The original Doctor Who program premiered on November 22, 1963, the day after John F. Kennedy was shot in Dallas, Texas. The program, an all-ages time travel adventure with some educational and moral value for children, was expected to last maybe one year. It lasted 26 years, finally ending in 1989. Despite low production values and occasionally clumsy storytelling, people of all ages became arrested by the fact that the show had no limits. A mysterious alien known only as the Doctor travels around in his odd and unreliable starship, a TARDIS, capable of going anywhere in space and time. Along the way, he picks up friends and traveling companions, works with Earth’s monster-fighting United Nations Intelligence Taskforce (UNIT), and occasionally has to undergo “regeneration,” causing his body to rebuild itself into a new appearance and giving him some new personality traits.
For years, many argued that Doctor Who was a thing of the past, that it would not work for modern audiences. But when he came onto the BBC, showrunner and writer Russell T. Davies wanted very much to bring back the show that had meant so much to him in the past, and the BBC was now ready to explore that. Rather than a reboot, this show would be a continuation, taking place an undetermined amount of time since we last saw the Doctor in his 8th body. This show would introduce the new 9th Doctor, who has been through a lot and recently regenerated in the wake of a great war that had wiped out his entire society. In the classic show, he had been known as a renegade Time Lord. The new show would have him be the “last of the Time Lords.” Because he was now the last of his people, and because so much time and many experiences had occurred since we’d last seen him, this was a brilliant way of streamlining the show so that new audiences would not feel that they needed cliffnotes of the decades of continuity that came before, and older audiences would feel that they were entering a new era with a somewhat different Doctor.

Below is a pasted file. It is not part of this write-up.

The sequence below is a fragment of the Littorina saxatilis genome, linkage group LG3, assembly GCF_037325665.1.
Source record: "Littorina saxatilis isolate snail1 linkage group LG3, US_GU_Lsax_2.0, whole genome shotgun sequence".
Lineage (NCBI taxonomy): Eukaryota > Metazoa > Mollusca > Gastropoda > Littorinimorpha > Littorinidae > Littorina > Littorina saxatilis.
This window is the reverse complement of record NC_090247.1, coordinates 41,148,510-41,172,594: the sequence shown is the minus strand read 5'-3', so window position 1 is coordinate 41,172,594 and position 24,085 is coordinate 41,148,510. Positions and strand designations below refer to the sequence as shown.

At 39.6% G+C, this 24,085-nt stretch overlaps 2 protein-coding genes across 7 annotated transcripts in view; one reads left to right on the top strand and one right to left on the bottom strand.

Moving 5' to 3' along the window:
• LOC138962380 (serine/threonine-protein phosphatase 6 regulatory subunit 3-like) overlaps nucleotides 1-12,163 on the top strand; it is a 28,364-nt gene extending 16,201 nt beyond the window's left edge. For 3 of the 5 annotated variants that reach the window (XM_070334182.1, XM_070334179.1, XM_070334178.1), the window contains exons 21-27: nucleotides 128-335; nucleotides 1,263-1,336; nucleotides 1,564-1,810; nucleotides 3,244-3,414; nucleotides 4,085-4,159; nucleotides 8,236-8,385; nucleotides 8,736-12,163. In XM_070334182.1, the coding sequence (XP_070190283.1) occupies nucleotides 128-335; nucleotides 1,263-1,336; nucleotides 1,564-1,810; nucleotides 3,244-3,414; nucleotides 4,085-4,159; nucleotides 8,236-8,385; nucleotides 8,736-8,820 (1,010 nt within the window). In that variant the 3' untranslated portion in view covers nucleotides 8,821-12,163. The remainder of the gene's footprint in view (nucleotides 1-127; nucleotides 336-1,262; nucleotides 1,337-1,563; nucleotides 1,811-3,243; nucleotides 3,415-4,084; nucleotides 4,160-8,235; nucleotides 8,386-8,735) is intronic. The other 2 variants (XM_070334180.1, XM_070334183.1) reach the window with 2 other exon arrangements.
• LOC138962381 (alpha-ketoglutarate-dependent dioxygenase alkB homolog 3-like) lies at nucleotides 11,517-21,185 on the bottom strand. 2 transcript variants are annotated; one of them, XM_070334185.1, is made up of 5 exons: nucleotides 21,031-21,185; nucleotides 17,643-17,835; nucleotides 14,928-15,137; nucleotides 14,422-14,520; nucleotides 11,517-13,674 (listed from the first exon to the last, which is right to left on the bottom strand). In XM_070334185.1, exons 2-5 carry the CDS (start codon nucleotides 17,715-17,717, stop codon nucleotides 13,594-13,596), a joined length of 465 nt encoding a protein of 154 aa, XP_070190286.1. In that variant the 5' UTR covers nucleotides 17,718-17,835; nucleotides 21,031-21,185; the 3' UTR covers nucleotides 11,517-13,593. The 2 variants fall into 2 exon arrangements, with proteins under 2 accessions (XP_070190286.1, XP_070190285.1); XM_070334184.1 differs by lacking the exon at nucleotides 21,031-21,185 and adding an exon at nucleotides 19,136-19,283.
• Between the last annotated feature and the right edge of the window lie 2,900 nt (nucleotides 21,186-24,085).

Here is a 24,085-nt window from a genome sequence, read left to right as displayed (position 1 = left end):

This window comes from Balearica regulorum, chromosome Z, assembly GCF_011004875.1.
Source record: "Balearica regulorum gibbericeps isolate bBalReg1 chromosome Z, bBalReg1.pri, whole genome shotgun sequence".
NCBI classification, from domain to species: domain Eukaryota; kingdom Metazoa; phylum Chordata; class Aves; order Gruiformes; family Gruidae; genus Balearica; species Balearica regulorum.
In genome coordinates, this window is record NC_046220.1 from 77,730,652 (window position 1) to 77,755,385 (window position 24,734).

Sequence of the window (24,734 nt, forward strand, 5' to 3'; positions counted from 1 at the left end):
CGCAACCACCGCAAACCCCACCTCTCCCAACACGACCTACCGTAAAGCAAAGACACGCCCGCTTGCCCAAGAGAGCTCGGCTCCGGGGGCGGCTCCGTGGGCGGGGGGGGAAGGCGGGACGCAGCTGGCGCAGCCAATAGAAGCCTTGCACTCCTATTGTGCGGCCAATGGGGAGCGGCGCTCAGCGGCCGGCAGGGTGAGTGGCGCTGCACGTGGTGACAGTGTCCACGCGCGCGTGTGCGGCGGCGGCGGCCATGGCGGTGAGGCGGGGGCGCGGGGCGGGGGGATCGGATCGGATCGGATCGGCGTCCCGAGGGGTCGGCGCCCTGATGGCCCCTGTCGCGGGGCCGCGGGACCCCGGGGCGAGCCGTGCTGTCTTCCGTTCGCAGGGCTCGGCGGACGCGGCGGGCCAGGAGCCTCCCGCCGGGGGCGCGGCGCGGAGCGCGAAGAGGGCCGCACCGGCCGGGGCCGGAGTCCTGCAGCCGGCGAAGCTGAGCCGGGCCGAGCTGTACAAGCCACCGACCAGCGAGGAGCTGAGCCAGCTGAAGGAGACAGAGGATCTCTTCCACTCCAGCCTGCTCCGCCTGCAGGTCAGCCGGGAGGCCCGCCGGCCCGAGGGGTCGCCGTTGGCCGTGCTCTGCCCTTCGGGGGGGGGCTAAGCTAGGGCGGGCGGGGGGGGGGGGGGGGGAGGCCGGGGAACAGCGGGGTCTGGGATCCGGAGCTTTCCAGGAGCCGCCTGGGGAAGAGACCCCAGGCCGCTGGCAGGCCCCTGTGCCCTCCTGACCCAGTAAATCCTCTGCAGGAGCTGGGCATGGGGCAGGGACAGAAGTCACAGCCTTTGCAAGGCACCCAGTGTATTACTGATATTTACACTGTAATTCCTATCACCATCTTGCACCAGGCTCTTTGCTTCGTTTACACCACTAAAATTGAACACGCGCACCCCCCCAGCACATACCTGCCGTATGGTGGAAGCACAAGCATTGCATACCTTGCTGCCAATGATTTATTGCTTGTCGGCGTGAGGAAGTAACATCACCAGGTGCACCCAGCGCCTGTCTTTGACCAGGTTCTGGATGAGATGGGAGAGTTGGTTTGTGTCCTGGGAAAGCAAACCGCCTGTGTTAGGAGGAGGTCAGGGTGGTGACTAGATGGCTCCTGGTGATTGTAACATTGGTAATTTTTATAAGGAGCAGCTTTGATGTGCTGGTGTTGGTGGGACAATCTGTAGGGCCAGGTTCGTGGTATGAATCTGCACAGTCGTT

There are many reasons this new sequel TV series should have failed, particularly during that first season when a lot of people were ready to criticize and there was a lot of trial and error, as no one involved with it had ever done a season with so many episodes (13 is a long season for the UK) or with such a budget and resources. But between the writing, the atmosphere, and the performances of Christopher Eccleston as the 9th Doctor and former pop star Billie Piper as new companion Rose Tyler, Doctor Who found a new audience and the modern day show is releasing its 11th season this spring.
Sometimes, as nuts as it seems to others, as much as people think it won’t work, a story just works. Something to remember.